Should You Be Worried About COVID-19 Variants? Here’s What Doctors Want You to Know

Korin Miller
·5 min read
Photo credit: ko_orn - Getty Images
Photo credit: ko_orn - Getty Images

From Prevention

For weeks, coronavirus variants have been dominating headlines. First, the U.K. variant, known as B.1.1.7, drew global attention due to its higher degree of infectiousness, and has now spread to various states across the country. It was soon followed by the South African variant, 501.V2. (also known as B.1.351), which shares certain mutations with the U.K. variant but has yet to be detected in the U.S.

However, there are reports of additional variants emerging across the country, including one discovered in California (CAL.20C), which appears to be driving a surge in cases. In fact, this strain has shown up in more than a third of COVID-19 cases in Los Angeles, according to preliminary research from the Department of Pathology and Laboratory Medicine at Cedars-Sinai.

It’s important to note that all viruses eventually change through mutation, and new variants of SARS-CoV-2, the novel coronavirus that causes COVID-19, are expected to appear over time, according to the Centers for Disease Control and Prevention (CDC).

But what is a variant, exactly? And what do these new strains mean for the COVID-19 pandemic at large? Here’s what infectious disease doctors want you to know.

What is a COVID-19 variant?

Simply put, “a variant is a version of the virus that has accumulated enough mutations to represent a separate branch on the family tree,” says infectious disease expert Amesh A. Adalja, M.D., senior scholar at the Johns Hopkins Center for Health Security.

Viruses mutate when they replicate their RNA, or genetic makeup, in a host’s cells. This is actually part of the pathogen’s life cycle and helps it survive, explains Thomas Russo, M.D., professor and chief of infectious disease at the University at Buffalo in New York. When the mutations stick around and spread, they lead to a variant of the virus.

“When SARS-CoV-2 replicates, errors get made—not infrequently,” says Stanley H. Weiss, M.D., professor at both the Rutgers New Jersey Medical School and the Dept. of Biostatistics & Epidemiology at the Rutgers School of Public Health. “Most of these are defective, don’t replicate very well, don’t carry on, and don’t matter. Occasionally, the wrong set of combinations and mutations can occur.”

Again, this isn’t unique to the novel coronavirus. “Mutations occur all the time with viruses at different rates and frequencies,” Dr. Russo says.

Why do scientists track variants?

Tracking different strains helps scientists figure out if certain mutations alter the way a virus functions, Dr. Adalja says. Some viral mutations may impact the best form of treatment, he points out, which would be vital information for a deadly illness like COVID-19.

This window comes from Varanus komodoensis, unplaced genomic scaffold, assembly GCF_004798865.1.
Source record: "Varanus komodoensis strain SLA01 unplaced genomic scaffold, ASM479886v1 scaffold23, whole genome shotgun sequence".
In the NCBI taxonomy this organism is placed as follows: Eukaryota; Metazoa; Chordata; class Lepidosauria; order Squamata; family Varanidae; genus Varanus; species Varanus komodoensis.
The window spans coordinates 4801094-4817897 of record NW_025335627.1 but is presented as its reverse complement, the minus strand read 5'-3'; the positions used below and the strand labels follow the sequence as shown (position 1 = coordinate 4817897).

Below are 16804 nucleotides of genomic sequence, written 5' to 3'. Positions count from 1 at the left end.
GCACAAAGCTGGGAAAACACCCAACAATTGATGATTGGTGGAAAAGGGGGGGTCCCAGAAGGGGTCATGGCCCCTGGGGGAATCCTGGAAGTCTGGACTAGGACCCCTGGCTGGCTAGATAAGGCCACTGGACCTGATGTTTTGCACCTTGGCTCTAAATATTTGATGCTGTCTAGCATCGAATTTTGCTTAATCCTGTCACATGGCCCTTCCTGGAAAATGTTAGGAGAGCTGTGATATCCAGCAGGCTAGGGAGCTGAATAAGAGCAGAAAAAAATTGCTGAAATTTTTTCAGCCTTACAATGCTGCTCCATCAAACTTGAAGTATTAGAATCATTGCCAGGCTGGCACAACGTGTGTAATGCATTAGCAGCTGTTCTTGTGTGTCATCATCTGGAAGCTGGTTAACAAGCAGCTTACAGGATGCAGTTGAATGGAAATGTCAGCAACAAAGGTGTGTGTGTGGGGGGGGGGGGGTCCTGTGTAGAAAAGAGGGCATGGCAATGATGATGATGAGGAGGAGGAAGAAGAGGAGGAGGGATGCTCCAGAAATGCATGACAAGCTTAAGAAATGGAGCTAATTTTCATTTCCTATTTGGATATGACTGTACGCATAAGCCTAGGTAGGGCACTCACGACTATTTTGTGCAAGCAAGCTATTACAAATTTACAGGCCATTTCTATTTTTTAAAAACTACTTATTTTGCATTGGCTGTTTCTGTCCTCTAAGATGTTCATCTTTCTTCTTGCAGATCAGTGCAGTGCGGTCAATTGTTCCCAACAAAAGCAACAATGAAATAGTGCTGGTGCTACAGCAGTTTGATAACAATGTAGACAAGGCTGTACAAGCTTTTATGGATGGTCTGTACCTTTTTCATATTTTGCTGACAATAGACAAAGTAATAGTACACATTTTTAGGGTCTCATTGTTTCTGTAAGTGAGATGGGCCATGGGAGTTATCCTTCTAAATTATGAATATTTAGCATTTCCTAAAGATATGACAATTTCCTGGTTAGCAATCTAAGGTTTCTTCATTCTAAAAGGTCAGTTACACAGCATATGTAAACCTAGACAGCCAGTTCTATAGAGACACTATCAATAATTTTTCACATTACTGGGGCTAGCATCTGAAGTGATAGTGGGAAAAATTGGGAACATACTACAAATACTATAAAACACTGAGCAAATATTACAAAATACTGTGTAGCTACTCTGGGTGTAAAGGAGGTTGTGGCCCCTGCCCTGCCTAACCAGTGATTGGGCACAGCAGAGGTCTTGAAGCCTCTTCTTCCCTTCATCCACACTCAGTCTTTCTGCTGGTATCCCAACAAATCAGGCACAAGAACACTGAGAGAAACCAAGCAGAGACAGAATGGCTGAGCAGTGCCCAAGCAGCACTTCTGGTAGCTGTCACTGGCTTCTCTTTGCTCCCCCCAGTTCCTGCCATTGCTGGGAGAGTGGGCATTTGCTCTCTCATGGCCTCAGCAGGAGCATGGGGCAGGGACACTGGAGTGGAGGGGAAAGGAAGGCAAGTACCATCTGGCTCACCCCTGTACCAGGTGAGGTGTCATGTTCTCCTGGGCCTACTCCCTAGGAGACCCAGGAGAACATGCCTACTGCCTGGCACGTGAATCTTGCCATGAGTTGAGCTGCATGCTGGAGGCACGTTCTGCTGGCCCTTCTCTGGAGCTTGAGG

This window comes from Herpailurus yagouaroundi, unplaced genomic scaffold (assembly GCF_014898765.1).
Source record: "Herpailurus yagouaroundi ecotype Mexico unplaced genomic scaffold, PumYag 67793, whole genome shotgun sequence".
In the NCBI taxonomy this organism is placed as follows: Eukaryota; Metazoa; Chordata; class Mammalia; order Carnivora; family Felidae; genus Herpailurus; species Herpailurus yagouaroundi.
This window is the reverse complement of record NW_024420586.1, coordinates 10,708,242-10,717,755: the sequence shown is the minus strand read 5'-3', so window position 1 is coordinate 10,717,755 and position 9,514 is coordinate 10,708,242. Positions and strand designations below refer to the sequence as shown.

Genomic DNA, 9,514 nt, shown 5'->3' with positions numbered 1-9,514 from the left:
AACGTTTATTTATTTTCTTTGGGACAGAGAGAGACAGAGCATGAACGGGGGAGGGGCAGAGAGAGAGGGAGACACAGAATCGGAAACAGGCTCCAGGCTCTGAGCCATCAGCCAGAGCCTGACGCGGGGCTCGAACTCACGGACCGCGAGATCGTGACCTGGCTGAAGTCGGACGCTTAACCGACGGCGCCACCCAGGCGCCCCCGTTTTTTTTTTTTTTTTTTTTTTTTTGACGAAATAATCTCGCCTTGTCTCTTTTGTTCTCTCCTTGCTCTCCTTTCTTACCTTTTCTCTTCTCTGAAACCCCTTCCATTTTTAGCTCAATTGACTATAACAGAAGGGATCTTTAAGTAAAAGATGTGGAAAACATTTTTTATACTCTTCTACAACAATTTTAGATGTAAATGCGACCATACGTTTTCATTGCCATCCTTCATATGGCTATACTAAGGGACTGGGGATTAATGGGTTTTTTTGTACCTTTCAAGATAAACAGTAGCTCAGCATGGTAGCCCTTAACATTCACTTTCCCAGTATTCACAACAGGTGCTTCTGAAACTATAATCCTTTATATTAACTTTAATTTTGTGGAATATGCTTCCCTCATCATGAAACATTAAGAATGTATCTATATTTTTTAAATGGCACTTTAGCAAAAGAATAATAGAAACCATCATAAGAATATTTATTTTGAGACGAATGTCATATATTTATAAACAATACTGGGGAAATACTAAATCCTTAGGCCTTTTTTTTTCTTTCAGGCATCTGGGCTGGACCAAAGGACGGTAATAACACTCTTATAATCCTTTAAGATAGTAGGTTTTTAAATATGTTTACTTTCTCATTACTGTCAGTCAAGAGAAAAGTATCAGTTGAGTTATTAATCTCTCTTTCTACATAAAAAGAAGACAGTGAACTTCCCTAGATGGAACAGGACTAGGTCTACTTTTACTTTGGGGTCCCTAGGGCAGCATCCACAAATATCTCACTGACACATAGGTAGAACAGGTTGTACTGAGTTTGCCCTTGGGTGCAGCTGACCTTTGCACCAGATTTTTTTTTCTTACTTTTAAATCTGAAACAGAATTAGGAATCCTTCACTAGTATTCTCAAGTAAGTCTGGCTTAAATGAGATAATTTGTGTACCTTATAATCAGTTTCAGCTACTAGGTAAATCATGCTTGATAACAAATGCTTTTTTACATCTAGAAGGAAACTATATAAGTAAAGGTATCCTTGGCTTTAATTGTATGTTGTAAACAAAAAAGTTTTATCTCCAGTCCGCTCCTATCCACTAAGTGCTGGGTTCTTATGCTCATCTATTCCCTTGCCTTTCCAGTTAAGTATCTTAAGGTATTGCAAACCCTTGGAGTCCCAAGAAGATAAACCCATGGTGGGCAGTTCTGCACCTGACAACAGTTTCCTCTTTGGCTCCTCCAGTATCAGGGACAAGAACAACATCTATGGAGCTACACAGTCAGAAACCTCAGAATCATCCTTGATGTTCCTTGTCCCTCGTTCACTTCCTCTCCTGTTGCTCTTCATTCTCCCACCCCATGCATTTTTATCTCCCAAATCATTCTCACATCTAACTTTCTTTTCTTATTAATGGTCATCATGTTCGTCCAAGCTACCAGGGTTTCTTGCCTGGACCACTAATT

In the case of SARS-CoV-2, scientists are monitoring its variants in an effort to understand how genetic changes to the virus might impact its infectiousness (and thus, its spread), the severity in illness it causes, the best form of treatment, and the effectiveness of available vaccines, Dr. Russo says.

For example, this is why you need to get the flu shot every year. Scientists develop the vaccine depending on which strains are most widely circulating for that particular flu season.

Are new variants always more dangerous?

Not necessarily. New variants may show up and then just disappear, and “some may even decrease transmissibility,” Dr. Adalja says. “Some could decrease the ability to survive on surfaces.”

However, certain viral variants can be stubborn. They show up, persist, and even thrive. “Those are the ones we want to pay closer attention to,” Dr. Russo says.

At the moment, two coronavirus variants—B.1.1.7, which originated in the U.K., and 501.V2 (B.1.351), which originated in South Africa—are getting the most attention, but Dr. Russo says that more will likely follow because scientists are now actively looking for new mutations, “so, naturally, we’re going to find them.”

Should you be worried about variants?

They should be a good reminder to keep doing what you’re doing to help prevent the spread of COVID-19. Because these new variants seem to spread more easily, we still need to do our part to minimize cases to reduce the strain on our healthcare system: Keep wearing a face mask in public, maintaining a six-foot distance from people outside of your home, thoroughly washing your hands, and cleaning high-touch surfaces, Dr. Adalja says.

Photo credit: Hearst Owned
Photo credit: Hearst Owned

That said, variants aren’t a reason to panic. “At this time, we don’t think any of the [COVID] variants cause more severe disease,” Dr. Russo says. “It’s good we’re keeping an eye on them, so we can assess if they have any consequences.”

What’s more, preliminary evidence also suggests that both the Pfizer and Moderna COVID-19 vaccines are effective against the new variants that have surfaced, Dr. Adalja adds—all the more reason to line up for your first dose when it’s available to you.

“In the United States, we have not been looking for these variants enough. That needs to change,” Dr. Weiss says. “Even if we’ve managed to avoid multiple bullets with those variants, we don’t know what the future portends. That’s why we need to get as many people vaccinated as soon as possible.”

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